8th Best: New York
In New York, middle-income earners ($36,400 to $60,900) spend a steep 12.4% of their income on state and local taxes. The top 1% (income of $780,000 or more), meanwhile, spend about 11.3%, which is still no bargain.
7th Best: Maine
Maine earns kudos in the ITEP report for being among 10 states with more equitable tax systems. Such tax systems are often made more equitable through the use of targeted, refundable, low-income tax credits or refundable earned-income tax credits. Maine, for instance, provides a sales tax credit, and a dependent care tax credit, among others, according to the report. State and local income taxes take a 9.6% bite out of the annual income for a middle-class household, which are those that earn between $35,800 and $56,100 in the state. For the top 1% (households earning in excess of $434,500), state and local taxes cost 8.6% of annual earnings.
6th Best: New Jersey
New Jersey is among 10 states that earned positive scores on ITEP’s Tax Inequality Index. In other words, these states have tax systems that do not worsen income inequality. Instead, they’ve implemented thoughtful and progressive tax policy that have made the systems somewhat more equitable for those who earn the least. Middle-income taxpayers in New Jersey (those earning between $45,300 and $74,800) spend about 10.1% of their income on state and local taxes. The top 1% (those who earn $897,300 or higher) spend about 9.8% of their earnings on these fees.
5th Best: Minnesota
Minnesota is another state that earned a positive score on ITEP’s Tax Inequality Index thanks to a tax system that does not worsen income inequality. Middle-income households, those earning between $43,600 and $70,700 annually, spend about 9.7% of their income on state and local taxes. Those who earn $573,500 or more and make up the top 1% spend about 10.1% on state and local taxes. “The large income gap between lower- and middle-income taxpayers, as compared to the wealthy, is somewhat narrower after state and local taxes than before,” according to the report.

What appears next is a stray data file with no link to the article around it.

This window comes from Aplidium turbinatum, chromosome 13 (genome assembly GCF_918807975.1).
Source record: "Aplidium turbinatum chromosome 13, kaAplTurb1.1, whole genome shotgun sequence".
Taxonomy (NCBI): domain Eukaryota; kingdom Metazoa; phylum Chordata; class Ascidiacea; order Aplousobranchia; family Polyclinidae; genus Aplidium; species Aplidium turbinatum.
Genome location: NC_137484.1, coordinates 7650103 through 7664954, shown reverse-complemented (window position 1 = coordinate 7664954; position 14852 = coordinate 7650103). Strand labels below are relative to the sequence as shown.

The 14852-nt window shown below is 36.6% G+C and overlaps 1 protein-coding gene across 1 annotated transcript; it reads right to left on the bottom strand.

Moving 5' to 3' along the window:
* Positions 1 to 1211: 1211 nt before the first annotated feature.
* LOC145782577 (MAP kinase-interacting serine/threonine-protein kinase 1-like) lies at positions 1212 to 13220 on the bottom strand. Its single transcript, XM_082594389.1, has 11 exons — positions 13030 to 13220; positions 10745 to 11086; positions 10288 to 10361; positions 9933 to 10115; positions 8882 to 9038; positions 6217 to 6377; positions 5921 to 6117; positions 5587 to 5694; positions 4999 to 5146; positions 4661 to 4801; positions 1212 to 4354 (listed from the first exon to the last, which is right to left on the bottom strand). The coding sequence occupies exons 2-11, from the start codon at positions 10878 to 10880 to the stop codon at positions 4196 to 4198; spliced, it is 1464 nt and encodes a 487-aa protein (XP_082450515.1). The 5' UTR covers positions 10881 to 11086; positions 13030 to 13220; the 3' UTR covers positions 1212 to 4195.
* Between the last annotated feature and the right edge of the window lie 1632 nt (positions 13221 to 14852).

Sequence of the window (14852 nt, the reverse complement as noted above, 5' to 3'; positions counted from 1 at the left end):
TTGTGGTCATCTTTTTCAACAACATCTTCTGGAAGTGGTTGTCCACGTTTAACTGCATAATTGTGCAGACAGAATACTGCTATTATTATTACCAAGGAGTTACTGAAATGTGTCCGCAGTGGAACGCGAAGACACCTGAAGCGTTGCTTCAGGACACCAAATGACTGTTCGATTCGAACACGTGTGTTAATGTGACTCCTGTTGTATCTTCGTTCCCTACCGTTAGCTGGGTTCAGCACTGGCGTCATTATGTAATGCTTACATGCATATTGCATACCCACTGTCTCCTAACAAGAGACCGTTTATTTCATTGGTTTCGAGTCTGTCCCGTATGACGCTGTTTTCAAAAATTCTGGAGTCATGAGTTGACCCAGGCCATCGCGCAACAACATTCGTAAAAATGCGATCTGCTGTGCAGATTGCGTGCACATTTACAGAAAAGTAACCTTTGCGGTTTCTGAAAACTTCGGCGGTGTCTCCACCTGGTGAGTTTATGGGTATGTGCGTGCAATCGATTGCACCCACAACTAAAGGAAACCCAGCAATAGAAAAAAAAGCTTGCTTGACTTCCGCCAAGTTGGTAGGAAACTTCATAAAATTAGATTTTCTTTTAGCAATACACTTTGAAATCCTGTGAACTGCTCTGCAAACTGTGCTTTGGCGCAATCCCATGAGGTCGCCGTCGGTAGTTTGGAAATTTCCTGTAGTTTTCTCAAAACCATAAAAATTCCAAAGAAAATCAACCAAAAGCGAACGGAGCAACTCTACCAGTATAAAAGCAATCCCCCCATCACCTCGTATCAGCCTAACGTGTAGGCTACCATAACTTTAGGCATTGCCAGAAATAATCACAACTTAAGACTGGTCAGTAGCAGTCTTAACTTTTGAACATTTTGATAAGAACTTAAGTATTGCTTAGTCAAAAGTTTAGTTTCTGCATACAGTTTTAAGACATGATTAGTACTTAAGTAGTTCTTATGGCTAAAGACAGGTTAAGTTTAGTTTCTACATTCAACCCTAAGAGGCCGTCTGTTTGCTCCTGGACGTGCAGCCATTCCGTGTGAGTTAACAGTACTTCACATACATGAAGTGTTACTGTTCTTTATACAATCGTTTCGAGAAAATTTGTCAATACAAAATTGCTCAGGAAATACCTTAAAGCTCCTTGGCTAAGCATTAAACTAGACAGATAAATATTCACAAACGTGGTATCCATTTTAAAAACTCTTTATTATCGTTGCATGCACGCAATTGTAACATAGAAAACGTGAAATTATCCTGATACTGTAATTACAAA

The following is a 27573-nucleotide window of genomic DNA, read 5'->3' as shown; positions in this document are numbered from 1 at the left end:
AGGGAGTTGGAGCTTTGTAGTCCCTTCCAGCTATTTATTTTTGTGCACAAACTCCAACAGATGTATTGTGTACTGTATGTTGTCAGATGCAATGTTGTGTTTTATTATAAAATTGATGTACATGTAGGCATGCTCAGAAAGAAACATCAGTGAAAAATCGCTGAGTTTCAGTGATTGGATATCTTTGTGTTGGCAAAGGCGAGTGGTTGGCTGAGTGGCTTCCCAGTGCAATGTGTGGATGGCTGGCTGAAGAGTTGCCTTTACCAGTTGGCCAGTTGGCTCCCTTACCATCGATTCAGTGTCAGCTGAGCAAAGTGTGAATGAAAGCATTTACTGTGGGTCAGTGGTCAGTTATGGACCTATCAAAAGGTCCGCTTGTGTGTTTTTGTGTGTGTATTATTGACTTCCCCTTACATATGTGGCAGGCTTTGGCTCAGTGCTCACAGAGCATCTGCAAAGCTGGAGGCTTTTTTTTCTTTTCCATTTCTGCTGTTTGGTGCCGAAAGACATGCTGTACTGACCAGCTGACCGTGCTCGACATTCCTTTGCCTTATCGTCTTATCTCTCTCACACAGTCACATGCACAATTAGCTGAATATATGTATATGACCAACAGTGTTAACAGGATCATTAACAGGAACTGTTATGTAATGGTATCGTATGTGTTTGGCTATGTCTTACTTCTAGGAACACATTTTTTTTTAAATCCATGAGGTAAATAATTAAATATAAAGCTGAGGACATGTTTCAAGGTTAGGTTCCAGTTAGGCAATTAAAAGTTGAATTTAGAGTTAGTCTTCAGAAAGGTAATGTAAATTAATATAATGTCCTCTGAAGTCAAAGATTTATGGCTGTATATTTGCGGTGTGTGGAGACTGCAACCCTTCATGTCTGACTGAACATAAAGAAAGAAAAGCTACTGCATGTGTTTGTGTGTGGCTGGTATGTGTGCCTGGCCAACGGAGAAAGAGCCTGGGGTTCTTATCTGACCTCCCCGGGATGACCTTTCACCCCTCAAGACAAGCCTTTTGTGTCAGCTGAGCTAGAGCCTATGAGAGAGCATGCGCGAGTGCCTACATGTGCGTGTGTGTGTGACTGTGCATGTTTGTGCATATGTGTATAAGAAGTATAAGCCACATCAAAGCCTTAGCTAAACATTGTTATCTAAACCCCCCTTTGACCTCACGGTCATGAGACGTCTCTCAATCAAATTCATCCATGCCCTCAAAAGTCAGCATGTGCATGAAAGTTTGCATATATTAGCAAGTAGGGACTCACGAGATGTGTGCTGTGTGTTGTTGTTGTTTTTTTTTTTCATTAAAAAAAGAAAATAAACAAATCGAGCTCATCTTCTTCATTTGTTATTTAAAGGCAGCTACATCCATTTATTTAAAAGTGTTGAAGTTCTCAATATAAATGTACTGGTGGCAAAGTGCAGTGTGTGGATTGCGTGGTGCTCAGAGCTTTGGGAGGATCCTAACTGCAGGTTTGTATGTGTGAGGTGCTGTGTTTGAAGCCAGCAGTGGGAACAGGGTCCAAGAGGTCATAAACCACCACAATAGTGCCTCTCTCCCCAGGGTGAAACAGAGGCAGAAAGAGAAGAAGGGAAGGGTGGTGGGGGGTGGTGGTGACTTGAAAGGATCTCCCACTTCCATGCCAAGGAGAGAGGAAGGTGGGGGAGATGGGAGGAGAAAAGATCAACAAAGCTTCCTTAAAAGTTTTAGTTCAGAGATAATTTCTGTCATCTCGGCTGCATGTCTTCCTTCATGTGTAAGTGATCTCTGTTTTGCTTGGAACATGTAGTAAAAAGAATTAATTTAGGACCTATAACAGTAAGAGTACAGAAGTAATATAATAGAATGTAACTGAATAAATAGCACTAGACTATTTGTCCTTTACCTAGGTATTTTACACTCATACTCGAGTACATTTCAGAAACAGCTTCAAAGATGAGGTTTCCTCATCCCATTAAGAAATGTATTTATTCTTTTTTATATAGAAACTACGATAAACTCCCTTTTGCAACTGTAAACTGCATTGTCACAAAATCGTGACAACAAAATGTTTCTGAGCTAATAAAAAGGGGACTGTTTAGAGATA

4th Best: Delaware
Yet another state that deserves thumbs up for its efforts at creating a progressive local tax system, Delaware also earned a positive score on ITEP’s Tax Inequality Index. Its state and local tax system does not worsen income inequality. Middle-income earners in Delaware, those who bring home between $37,400 and $59,200 annually, spend about 5.6% on state and local taxes. The top 1% ($444,900 and above) spend 6.5% of their earnings on such taxes.
3rd Best: Vermont
Home to one of the least regressive state tax systems in the country, the significant income gap between the wealthy and lower- and middle-income taxpayers is made somewhat narrower by Vermont’s state and local tax structure. Middle-income households ($39,100 to $59,500) spend 10.1% of their annual income on state and local taxes, while the top 1%, those earning $460,100 or more, spend slightly more at 10.4%.
2nd Best: District of Columbia
The District of Columbia has a very progressive income-tax structure. It has established a six-tier graduated tax rate that varies from 4% to 8.95%. The top tax rate is reserved for millionaires. Most residents pay a lower rate. What’s more, those at the lowest end of the income scale are provided a generous earned income tax credit. Overall, middle-income earners here (those making $44,200 to $70,700) spend about 9.8% on local taxes, while those in the 1% income category (making $919,300 or more) spend about 9.5% of their income on local taxes. When it comes to sales and excise taxes, middle-income earners spend 4.5% of their income on these fees, while the 1% only spend about 0.6% of their income on them.
California is the best place in the country for middle-class taxpayers (at least by some accounts). The ITEP study found that the substantial income gap between lower- and middle-income taxpayers and the wealthy is somewhat narrower after state and local taxes than before. “California’s overall tax system is relatively progressive largely because of graduated marginal income tax rates, additional tax on income over $1 million, and limits on tax breaks for upper-income taxpayers,” the study said. Middle-income taxpayers in California (those who earn between $39,100 and $62,300) spend 8.3% of their income on state and local taxes. The top 1% pays 12.4%.